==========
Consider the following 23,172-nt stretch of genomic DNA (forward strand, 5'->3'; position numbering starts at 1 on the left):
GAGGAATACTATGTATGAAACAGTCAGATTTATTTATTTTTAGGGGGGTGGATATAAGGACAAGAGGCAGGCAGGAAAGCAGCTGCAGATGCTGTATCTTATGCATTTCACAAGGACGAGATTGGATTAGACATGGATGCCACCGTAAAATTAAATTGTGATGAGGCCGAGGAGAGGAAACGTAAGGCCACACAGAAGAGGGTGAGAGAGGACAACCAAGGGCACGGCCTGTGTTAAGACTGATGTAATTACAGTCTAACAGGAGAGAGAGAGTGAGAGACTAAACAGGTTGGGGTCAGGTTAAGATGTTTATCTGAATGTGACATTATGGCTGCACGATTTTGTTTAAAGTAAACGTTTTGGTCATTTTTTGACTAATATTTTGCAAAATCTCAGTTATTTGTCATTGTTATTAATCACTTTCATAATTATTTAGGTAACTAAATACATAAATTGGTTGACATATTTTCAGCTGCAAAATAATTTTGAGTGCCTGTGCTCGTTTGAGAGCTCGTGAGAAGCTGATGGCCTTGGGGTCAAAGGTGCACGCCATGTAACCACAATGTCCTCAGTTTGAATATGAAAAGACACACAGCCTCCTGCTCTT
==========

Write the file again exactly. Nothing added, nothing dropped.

Consider the following 23,172-nt stretch of genomic DNA (forward strand, 5'->3'; position numbering starts at 1 on the left):
GAGGAATACTATGTATGAAACAGTCAGATTTATTTATTTTTAGGGGGGTGGATATAAGGACAAGAGGCAGGCAGGAAAGCAGCTGCAGATGCTGTATCTTATGCATTTCACAAGGACGAGATTGGATTAGACATGGATGCCACCGTAAAATTAAATTGTGATGAGGCCGAGGAGAGGAAACGTAAGGCCACACAGAAGAGGGTGAGAGAGGACAACCAAGGGCACGGCCTGTGTTAAGACTGATGTAATTACAGTCTAACAGGAGAGAGAGAGTGAGAGACTAAACAGGTTGGGGTCAGGTTAAGATGTTTATCTGAATGTGACATTATGGCTGCACGATTTTGTTTAAAGTAAACGTTTTGGTCATTTTTTGACTAATATTTTGCAAAATCTCAGTTATTTGTCATTGTTATTAATCACTTTCATAATTATTTAGGTAACTAAATACATAAATTGGTTGACATATTTTCAGCTGCAAAATAATTTTGAGTGCCTGTGCTCGTTTGAGAGCTCGTGAGAAGCTGATGGCCTTGGGGTCAAAGGTGCACGCCATGTAACCACAATGTCCTCAGTTTGAATATGAAAAGACACACAGCCTCCTGCTCTT